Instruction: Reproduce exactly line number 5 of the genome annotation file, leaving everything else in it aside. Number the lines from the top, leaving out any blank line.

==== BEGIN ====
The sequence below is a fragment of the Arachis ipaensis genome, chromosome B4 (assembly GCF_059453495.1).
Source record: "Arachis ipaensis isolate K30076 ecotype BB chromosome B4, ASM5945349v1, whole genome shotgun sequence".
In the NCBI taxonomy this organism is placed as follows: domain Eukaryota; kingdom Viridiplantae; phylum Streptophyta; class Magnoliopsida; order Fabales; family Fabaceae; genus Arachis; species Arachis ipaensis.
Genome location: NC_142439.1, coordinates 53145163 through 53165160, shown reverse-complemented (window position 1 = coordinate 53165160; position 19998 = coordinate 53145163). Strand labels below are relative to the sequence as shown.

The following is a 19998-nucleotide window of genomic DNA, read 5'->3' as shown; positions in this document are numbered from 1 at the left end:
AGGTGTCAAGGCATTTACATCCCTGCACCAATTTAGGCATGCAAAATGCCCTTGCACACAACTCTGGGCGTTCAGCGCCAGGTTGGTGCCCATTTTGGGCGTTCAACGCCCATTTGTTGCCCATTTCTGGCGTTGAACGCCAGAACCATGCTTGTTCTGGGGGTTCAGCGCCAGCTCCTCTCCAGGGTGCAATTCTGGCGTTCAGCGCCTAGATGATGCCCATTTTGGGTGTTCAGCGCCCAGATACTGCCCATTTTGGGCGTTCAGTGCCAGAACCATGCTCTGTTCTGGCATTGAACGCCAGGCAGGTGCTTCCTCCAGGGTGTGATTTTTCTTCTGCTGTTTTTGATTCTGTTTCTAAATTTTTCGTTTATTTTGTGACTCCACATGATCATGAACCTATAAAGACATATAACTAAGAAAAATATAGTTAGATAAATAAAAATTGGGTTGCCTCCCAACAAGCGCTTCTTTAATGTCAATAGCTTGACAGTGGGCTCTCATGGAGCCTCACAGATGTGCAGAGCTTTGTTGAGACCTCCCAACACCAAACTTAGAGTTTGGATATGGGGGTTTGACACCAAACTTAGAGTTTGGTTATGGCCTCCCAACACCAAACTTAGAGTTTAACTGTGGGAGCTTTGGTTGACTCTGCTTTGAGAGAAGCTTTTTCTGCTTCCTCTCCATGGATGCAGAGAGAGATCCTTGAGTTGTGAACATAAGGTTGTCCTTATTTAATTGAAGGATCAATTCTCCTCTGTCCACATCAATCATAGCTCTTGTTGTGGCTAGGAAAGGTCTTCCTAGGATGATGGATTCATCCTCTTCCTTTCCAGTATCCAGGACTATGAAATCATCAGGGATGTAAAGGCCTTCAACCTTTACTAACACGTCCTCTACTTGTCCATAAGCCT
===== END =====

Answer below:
The following is a 19998-nucleotide window of genomic DNA, read 5'->3' as shown; positions in this document are numbered from 1 at the left end: